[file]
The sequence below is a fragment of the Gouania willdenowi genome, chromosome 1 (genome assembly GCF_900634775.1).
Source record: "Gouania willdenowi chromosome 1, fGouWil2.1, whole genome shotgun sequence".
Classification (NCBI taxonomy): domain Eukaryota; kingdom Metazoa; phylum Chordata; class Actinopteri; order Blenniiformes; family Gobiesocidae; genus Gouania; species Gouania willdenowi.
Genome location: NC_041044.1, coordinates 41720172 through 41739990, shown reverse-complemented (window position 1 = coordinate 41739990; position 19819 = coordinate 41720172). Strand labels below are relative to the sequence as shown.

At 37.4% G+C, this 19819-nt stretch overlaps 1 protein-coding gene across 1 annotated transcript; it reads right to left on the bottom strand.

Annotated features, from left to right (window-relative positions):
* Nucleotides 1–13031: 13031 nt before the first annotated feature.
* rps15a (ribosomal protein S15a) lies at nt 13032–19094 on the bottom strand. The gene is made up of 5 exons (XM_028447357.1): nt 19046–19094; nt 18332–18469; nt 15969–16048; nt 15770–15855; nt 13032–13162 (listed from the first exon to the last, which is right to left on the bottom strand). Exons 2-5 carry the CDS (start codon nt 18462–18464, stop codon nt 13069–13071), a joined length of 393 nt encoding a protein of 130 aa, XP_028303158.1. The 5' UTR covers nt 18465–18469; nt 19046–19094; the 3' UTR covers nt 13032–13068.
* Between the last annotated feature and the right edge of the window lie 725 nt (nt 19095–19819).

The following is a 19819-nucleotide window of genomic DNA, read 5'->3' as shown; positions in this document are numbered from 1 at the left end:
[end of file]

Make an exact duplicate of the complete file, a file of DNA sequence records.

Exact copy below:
The sequence below is a fragment of the Gouania willdenowi genome, chromosome 1 (genome assembly GCF_900634775.1).
Source record: "Gouania willdenowi chromosome 1, fGouWil2.1, whole genome shotgun sequence".
Classification (NCBI taxonomy): domain Eukaryota; kingdom Metazoa; phylum Chordata; class Actinopteri; order Blenniiformes; family Gobiesocidae; genus Gouania; species Gouania willdenowi.
Genome location: NC_041044.1, coordinates 41720172 through 41739990, shown reverse-complemented (window position 1 = coordinate 41739990; position 19819 = coordinate 41720172). Strand labels below are relative to the sequence as shown.

At 37.4% G+C, this 19819-nt stretch overlaps 1 protein-coding gene across 1 annotated transcript; it reads right to left on the bottom strand.

Annotated features, from left to right (window-relative positions):
* Nucleotides 1–13031: 13031 nt before the first annotated feature.
* rps15a (ribosomal protein S15a) lies at nt 13032–19094 on the bottom strand. The gene is made up of 5 exons (XM_028447357.1): nt 19046–19094; nt 18332–18469; nt 15969–16048; nt 15770–15855; nt 13032–13162 (listed from the first exon to the last, which is right to left on the bottom strand). Exons 2-5 carry the CDS (start codon nt 18462–18464, stop codon nt 13069–13071), a joined length of 393 nt encoding a protein of 130 aa, XP_028303158.1. The 5' UTR covers nt 18465–18469; nt 19046–19094; the 3' UTR covers nt 13032–13068.
* Between the last annotated feature and the right edge of the window lie 725 nt (nt 19095–19819).

The following is a 19819-nucleotide window of genomic DNA, read 5'->3' as shown; positions in this document are numbered from 1 at the left end: